if [ “x$F” = x ]
elif [ “x$F” = “x!” ]
echo “ibase=16;
$(echo $F | hexdump | tr [a-z] [A-Z] | awk ‘{print $2}’)” | bc
function grid
while [ $A -lt $Y ]
D=$(echo $(($A))|sed ‘s/^\([0-9]\)$/0\1/’)
while [ $Z -lt $X ]
if [ $Q -gt 90 ]
ROW=$ROW”…”$(echo -e “\x$(echo “obase=16;ibase=10;$Q”|bc)”)
let “Z++”
let “Q++”
LROW=$(echo $ROW | sed ‘s/^..//;s/\.//g;s/\(.\)/\1,/g;s/,$//’)
let “A++”
for Z in ${GRID[@]}
echo ${Z[@]}
function decode
GRID=($(grid $2))
if [ x$1 = xv ]
for ZZ in ${GRID[@]}
echo ${ZZ[@]}
echo ${#COORD[@]}
for XX in ${COORD[@]}
X1=$(($(echo $XX | sed ‘s/,.*//’) – 1))
Y1=$(($(echo $XX | sed ‘s/.*,//’) – 1))
X2=$(($(echo $XX | sed ‘s/,.*//’) – 1))
Y2=$(($(echo $XX | sed ‘s/.*,//’) – 1))
R1=($(echo ${GRID[$Y1]}|sed ‘s/,/ /g’))
R2=($(echo ${GRID[$X2]}|sed ‘s/,/ /g’))
echo $PHRASE1
echo $PHRASE2
# Encode
function encode
GRID=($(grid $2))
if [ x$1 = xv ]
for ZZ in ${GRID[@]} do echo ${ZZ[@]} done fi COORD=($(echo $CO|tr [a-z] [A-Z]|tr -dc A-Z |sed ‘s/\(.\)/\1 /g’)) for XX in ${COORD[@]} do YP=$(($RANDOM%${#GRID[@]})) COUNT=$(echo ${GRID[$YP]} | grep $XX |wc -l) while [ $COUNT -lt 1 ] do YP=$(($RANDOM%${#GRID[@]})) COUNT=$(echo ${GRID[$YP]} | grep $XX |wc -l) done LINE=($(echo ${GRID[$YP]}|sed ‘s/,//g;s/\(.\)/\1 /g’)) XP=0 for YY in ${LINE[@]} do if [ $YY = $XX ] then echo -n “$(($XP+1)),$(($YP+1)) ” break else let “XP++” fi done done echo } # # Do Encode # function doencode { if [ “x$CO” != “x” ] then if [ x$BRUTE = x ] then encode v $F else while [ $F -lt 90 ] do encode a $F $3 let “F++” done fi else echo “tta e X Y BASE msg” fi } # # Do Decode # function dodecode { if [ “x$CO” != “x” ] then if [ x$BRUTE = x ] then decode v $F else while [ $F -lt 90 ] do decode a $F let “F++” done fi fi } # # Grid # function dogrid { GRID=($(grid $2)) if [ x$1 = xv ] then for ZZ in ${GRID[@]} do echo ${ZZ[@]} done fi } # # Help # function help { echo tta command x y root message } # # Command Menu Parse # if [ “x$XM” = xe ] then doencode elif [ “x$XM” = xd ] then dodecode elif [ “x$XM” = xg ] then dogrid v $F else help exit fi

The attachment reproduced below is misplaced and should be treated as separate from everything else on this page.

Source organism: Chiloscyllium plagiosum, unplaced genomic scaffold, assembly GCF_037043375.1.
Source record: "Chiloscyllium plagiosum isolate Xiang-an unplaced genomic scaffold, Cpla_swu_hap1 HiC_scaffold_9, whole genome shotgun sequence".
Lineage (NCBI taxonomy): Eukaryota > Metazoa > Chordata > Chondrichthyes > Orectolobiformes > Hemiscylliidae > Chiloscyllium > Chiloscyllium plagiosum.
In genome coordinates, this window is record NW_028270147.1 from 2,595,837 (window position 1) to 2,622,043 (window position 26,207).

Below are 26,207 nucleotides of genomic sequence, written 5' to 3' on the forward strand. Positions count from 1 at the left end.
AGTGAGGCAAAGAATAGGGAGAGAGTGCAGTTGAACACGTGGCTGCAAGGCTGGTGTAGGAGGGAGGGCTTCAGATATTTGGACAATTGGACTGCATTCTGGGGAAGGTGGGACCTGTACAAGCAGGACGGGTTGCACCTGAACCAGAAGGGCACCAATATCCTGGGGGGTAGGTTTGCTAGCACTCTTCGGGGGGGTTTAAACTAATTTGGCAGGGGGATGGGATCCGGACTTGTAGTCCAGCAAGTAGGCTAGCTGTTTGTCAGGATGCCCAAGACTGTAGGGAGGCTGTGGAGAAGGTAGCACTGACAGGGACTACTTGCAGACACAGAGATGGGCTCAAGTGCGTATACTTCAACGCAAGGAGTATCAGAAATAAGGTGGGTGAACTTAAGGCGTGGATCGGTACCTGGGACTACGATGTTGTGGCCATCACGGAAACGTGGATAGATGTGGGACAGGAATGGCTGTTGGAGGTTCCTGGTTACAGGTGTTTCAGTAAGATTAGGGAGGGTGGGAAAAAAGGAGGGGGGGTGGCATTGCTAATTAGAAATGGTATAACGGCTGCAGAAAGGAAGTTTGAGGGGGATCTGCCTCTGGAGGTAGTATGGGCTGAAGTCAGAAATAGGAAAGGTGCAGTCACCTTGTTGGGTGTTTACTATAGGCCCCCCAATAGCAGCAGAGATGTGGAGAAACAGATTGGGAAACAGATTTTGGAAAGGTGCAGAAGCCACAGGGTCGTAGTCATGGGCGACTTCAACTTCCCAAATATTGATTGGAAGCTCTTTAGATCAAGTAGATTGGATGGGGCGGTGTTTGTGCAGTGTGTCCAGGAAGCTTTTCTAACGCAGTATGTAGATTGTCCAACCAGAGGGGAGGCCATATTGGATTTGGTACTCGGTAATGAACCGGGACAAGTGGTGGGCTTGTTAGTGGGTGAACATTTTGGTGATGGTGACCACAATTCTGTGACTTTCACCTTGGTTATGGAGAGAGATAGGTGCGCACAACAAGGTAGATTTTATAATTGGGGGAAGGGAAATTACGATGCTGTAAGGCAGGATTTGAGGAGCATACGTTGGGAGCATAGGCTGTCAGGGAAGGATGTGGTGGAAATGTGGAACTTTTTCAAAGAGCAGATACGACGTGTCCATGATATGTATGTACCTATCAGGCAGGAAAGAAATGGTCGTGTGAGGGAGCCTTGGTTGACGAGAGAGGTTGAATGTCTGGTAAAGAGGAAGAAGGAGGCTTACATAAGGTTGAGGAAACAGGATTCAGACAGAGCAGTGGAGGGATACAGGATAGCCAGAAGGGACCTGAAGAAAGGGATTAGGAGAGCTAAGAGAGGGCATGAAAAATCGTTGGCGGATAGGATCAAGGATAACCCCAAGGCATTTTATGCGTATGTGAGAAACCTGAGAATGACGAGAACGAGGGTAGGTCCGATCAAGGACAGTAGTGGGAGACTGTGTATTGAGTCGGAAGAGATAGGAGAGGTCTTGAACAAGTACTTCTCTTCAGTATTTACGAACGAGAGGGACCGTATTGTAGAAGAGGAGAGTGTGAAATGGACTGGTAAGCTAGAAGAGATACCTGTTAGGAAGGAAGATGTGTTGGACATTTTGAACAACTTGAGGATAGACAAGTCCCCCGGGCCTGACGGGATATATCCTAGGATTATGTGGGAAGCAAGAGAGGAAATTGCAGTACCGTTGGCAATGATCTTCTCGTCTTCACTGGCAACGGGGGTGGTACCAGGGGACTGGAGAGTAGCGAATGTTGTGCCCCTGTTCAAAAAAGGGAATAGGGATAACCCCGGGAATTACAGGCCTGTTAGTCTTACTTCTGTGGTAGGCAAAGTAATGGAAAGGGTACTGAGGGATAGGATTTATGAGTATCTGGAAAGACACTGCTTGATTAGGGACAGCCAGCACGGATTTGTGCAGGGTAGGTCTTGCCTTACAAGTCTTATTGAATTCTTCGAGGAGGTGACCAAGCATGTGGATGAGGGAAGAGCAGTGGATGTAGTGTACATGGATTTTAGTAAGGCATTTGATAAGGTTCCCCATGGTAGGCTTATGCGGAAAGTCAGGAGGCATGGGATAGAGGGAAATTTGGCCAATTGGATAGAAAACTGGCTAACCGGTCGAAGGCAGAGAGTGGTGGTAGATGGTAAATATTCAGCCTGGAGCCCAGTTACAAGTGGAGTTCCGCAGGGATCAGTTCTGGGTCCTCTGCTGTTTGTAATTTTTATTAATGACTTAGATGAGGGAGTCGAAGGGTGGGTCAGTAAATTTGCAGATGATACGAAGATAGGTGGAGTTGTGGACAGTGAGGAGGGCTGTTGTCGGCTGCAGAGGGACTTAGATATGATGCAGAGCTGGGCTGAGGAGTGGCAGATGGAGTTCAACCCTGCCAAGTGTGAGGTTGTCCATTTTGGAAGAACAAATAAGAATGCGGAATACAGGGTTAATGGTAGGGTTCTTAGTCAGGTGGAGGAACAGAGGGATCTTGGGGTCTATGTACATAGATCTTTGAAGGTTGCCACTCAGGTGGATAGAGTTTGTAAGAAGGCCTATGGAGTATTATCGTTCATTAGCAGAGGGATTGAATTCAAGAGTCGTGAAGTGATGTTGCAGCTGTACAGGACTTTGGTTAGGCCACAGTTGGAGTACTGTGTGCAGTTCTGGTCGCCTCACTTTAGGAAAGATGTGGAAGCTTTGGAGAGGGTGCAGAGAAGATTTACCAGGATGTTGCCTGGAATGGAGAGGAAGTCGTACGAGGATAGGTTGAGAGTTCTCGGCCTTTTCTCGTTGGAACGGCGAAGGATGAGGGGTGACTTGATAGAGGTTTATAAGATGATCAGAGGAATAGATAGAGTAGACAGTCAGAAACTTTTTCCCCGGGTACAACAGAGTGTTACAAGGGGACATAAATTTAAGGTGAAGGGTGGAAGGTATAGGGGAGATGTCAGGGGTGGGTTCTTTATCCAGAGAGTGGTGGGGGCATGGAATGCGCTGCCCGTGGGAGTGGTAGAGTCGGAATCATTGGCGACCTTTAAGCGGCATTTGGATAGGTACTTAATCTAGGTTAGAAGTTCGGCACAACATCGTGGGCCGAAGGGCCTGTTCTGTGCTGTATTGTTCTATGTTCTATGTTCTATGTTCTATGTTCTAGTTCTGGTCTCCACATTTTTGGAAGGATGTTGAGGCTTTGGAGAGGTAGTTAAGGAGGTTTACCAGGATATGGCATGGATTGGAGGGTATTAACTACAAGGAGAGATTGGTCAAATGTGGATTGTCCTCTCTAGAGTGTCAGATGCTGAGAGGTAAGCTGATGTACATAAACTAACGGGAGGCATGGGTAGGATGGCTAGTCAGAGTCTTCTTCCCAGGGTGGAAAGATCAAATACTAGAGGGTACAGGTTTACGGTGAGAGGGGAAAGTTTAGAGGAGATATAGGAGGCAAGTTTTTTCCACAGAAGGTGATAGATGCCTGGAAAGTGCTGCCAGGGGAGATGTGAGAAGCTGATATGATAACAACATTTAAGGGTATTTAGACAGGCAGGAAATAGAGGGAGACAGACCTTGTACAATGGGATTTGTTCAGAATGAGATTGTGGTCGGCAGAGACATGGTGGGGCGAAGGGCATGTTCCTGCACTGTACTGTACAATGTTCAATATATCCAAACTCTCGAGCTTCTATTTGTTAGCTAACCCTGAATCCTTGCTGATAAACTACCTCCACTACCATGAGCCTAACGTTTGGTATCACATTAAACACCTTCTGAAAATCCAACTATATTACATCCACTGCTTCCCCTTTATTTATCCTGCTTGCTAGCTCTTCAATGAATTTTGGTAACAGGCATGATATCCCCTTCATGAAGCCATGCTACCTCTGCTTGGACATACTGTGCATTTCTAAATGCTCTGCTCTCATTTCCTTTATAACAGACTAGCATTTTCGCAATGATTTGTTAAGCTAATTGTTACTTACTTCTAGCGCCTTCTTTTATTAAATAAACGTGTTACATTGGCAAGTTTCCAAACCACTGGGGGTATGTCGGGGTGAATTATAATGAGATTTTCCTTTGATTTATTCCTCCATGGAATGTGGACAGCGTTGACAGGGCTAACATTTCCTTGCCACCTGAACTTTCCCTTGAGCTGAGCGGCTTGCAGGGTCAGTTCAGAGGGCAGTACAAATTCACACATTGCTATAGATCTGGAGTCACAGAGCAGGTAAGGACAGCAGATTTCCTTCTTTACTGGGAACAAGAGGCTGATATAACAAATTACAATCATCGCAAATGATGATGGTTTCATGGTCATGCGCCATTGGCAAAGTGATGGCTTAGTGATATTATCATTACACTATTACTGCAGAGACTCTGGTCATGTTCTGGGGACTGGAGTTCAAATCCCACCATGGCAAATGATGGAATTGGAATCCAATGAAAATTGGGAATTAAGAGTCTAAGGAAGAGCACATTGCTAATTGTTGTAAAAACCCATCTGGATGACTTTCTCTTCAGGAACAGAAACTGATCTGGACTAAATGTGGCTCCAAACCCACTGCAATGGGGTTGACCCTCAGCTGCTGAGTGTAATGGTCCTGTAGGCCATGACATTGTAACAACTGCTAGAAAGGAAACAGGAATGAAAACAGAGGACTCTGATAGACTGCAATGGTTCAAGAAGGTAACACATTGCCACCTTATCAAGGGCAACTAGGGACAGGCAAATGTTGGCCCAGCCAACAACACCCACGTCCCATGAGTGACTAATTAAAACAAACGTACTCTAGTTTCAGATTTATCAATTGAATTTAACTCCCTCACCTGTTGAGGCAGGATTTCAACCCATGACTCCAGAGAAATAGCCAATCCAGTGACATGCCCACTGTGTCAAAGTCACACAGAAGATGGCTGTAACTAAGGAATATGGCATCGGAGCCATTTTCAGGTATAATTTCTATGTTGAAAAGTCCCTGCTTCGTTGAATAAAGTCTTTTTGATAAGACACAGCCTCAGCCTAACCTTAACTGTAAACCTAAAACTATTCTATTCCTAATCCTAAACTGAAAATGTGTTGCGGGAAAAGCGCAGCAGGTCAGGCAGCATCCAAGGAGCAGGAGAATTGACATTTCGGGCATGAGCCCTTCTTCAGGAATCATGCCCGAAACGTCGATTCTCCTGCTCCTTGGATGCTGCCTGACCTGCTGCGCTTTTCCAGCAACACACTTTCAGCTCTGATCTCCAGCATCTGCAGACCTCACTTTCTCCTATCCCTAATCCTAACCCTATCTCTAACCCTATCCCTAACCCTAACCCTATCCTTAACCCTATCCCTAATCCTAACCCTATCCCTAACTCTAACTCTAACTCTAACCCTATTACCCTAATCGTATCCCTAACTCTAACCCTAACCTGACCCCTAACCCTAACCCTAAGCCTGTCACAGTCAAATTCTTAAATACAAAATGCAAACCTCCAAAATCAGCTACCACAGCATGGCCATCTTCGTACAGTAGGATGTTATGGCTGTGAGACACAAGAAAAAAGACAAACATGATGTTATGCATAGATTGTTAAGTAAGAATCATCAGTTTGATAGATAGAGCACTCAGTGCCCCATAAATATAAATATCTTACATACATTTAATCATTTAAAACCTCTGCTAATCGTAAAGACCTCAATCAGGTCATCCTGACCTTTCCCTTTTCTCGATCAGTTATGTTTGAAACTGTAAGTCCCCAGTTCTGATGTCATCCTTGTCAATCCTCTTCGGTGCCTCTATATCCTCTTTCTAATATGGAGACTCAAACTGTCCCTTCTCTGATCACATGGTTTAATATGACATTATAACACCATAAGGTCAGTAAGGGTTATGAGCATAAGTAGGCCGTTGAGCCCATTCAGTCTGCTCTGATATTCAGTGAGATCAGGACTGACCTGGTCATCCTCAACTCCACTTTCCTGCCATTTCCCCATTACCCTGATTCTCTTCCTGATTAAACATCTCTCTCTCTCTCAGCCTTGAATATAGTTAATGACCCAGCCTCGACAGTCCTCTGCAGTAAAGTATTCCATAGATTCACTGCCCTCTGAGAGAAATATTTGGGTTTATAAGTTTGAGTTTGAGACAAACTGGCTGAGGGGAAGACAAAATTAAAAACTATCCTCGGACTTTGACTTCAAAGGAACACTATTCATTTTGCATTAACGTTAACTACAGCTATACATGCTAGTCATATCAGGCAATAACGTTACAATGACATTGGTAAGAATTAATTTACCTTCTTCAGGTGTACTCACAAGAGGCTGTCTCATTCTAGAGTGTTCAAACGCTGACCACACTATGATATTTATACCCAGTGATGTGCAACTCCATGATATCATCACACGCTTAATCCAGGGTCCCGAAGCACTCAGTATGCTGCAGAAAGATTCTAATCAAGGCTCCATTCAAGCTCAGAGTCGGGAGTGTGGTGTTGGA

Things I don’t like about OSX

I recently started a new job, and my desktop at my workstation is a Mac, running OSX 10.6. This is the first time I’ve spent more than an hour on a mac since 2nd grade, when I played with an Apple II. The process has been a constant sting of Google searches (I had to look up how to take a screenshot too, because it’s 100% different from every other OS as well).

[![One page of about 50.](http://michaellubert.com/blog/wp-content/uploads/2013/01/Screen-shot-2013-01-14-at-2.29.32-PM-300×241.png)](http://michaellubert.com/blog/?attachment_id=32)
One page of about 50.

In my searches, I’ve found that, generally, anybody who A) can code for OSX and B) has used ANY other operating system has created apps for OSX to mimic features that Apple saw fit to ignore/break the convention of/spit on. Also, these developers charge, because what are you going to do, install Linux? On your Mac? Anyway, I came across the following article, which echoed my sentiments exactly: [A Small Matter of Programming: The trouble with OS X window management](http://blog.wuwon.id.au/2012/06/trouble-with-os-x-window-manager.html).

I’ve decided I should also compile a list of conventions that I have come to expect from years of working with Windows 95/98/XP/7, GNOME, KDE, Unity, and Black/FluxBox shells which OSX breaks.